By B.N. Ramya
Whatever Kannada theatre has achieved today is the result of the revolution brought about 50 years ago by Padma Shri B.V. Karanth. Say THEATRE and MUSIC, one amongst the foremost names that strikes one’s mind is Babukodi Venkataramana Karanth, who with his innovative use of music made it big in modern Indian theatre.
Carrying Karanth’s legacy forward is Srinivas Bhat, fondly called Cheeni Mama, who is associated with Rangayana since its inception as music teacher. Though retired from service officially, he still continues his service to the music field.
Star of Mysore had a chat with this talented artiste, who resides at Vivekanandanagar in city with his wife Suchetha and son Giridas Bhat. He spoke about his theatrical journey and the bonding he shared with the legend in flesh and blood. Excerpts…
Star of Mysore (SOM): When and how were you initiated into music?
Srinivas Bhat: My father was a musician and was well-known as Tabla Das Bhat. My mother Girija Bhat was also a singer. My father used to take tabla classes from 5 am to 8 am and harmonium classes from 8 am to 9 am at our house. I learnt the art of playing tabla observing my father. When I was around five, Shreesha Das Bhat, a Harikatha artiste, came home asking for my father to accompany him for a programme but as my father was out of station, he took me with him. That was the first time I played tabla in public at Mahalingeshwara Temple in Avanje, Udupi.
SOM: You had formed a couple of music bands and performed in Goa.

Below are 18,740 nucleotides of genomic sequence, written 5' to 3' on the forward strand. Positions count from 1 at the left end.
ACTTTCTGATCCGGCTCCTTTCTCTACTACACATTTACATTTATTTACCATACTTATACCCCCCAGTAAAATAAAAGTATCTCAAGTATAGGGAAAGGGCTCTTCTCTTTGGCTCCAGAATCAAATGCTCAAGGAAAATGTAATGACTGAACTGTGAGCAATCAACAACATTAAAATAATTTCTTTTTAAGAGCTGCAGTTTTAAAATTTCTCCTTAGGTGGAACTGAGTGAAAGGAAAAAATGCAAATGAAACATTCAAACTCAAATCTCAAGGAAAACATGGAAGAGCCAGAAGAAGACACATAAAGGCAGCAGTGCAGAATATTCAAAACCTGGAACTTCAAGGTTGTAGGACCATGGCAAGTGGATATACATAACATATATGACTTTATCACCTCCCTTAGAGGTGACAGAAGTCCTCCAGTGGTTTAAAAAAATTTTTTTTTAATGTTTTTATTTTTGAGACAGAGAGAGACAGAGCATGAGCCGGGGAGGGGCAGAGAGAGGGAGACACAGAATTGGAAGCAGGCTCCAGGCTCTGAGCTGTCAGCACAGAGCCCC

Srinivas Bhat: When I was in 10th standard, I was interested in orchestra and wanted to learn guitar but there was no one to teach me. So I started watching orchestras. Though I had no money to buy tickets, I used to do pranks like pricking the leg of Policeman at the entrance and rush inside when he bent his head to see who pricked him. My friend Ganesha was always there to do this prank and I used to stand near the stage and observe how guitar was played.
While studying at Government Junior College in Udupi, an orchestra had come to the town. They used various instruments which influenced me and I too wanted to form a music band. Initially, I used to make music for Yuvaka Mandalis and many groups. By the time I completed my PUC, ‘Hemanth and His Orchestra’ introduced me in Goa as a guitarist. There were nearly 40 members in the orchestra and I was the lead guitarist. I also formed music bands like Stoneage, Cheeni Melodies, MAGTOC [Mohammed, Ashoka, Ganesha, Tagore, Oscar and Cheeni] before moving into theatre.
SOM: What took you to theatre world?
Srinivas Bhat: When I was around 26, ‘Rathabeedhi Geleyaru’ in Udupi had invited K.V. Akshara from NINASAM (Neelakanteshwara Natya Sangha) to perform in Udupi. It was Bertolt Brecht’s play ‘The Threepenny Opera’ and Akshara was in search of an orchestra. That is when someone mentioned my name and Akshara invited me to join him. He gave me a book and asked to compose music. The first song I composed music for was ‘Eldiddarenante padri purana…’ and Akshara was happy. After the successful show in Udupi, Akshara invited me to Heggodu show. I initially rejected his request to go to NINASAM as I used to earn good money by giving floor shows at a local bar. However, as Akshara asked me to join him at least for a year, I agreed.